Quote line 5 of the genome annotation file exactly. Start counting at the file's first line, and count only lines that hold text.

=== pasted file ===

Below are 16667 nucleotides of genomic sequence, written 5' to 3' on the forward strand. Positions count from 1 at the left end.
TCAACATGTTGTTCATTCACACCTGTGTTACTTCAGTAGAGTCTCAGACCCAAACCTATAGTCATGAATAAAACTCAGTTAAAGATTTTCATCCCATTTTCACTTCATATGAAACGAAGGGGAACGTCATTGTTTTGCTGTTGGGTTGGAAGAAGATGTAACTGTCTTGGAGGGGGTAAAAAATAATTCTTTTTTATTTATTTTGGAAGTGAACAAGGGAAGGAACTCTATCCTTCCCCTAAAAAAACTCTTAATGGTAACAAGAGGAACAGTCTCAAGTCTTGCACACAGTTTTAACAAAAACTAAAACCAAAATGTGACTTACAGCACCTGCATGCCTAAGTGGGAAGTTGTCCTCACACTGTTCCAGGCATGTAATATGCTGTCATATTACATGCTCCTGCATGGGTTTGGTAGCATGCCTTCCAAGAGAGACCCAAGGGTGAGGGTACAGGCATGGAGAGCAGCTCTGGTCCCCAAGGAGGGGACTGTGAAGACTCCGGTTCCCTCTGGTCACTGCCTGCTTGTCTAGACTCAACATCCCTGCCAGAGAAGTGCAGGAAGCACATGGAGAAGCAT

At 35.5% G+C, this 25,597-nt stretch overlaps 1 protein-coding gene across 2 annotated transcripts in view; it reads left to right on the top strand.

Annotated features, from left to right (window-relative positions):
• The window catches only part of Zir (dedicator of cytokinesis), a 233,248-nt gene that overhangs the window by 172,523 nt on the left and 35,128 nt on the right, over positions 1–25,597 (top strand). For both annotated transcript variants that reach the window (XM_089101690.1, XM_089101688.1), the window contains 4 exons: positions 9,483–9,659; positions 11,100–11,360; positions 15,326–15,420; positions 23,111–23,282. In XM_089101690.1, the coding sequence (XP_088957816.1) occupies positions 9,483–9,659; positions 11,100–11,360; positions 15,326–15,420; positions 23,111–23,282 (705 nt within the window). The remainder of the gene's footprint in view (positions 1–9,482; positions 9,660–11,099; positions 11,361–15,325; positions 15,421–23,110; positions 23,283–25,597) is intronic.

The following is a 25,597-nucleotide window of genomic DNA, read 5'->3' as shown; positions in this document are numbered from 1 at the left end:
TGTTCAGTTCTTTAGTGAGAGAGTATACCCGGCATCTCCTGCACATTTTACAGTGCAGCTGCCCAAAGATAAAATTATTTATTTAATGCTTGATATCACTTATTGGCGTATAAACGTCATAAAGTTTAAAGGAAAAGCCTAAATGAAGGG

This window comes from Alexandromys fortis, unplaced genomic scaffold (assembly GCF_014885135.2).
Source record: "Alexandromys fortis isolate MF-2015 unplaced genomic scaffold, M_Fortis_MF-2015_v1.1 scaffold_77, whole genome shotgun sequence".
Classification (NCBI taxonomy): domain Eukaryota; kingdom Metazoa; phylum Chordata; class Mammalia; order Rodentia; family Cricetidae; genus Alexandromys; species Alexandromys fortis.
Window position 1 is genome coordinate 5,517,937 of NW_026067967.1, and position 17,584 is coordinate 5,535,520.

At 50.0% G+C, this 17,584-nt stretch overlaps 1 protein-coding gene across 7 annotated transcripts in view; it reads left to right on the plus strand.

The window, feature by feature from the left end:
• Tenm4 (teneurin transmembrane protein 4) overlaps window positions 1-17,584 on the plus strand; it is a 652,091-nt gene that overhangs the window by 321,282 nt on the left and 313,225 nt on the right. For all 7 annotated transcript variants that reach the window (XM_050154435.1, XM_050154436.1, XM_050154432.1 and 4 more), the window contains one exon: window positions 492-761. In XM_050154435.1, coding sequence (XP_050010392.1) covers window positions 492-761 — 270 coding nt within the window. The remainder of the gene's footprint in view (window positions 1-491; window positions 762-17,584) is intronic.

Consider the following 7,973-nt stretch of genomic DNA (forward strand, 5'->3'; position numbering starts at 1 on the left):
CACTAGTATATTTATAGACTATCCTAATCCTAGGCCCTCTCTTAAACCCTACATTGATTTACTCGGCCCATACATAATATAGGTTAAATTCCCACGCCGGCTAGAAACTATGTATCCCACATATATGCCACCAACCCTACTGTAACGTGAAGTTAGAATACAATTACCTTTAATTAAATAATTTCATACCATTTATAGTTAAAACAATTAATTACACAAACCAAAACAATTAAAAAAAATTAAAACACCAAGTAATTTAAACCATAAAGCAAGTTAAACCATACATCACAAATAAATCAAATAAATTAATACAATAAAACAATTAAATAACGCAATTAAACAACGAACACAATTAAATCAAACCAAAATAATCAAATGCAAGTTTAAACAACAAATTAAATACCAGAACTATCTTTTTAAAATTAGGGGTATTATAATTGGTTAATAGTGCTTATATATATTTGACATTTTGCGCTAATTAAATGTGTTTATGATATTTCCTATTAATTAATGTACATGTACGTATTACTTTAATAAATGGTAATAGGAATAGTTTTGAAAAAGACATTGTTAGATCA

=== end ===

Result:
• The window catches only part of Zir (dedicator of cytokinesis), a 233,248-nt gene that overhangs the window by 172,523 nt on the left and 35,128 nt on the right, over positions 1–25,597 (top strand). For both annotated transcript variants that reach the window (XM_089101690.1, XM_089101688.1), the window contains 4 exons: positions 9,483–9,659; positions 11,100–11,360; positions 15,326–15,420; positions 23,111–23,282. In XM_089101690.1, the coding sequence (XP_088957816.1) occupies positions 9,483–9,659; positions 11,100–11,360; positions 15,326–15,420; positions 23,111–23,282 (705 nt within the window). The remainder of the gene's footprint in view (positions 1–9,482; positions 9,660–11,099; positions 11,361–15,325; positions 15,421–23,110; positions 23,283–25,597) is intronic.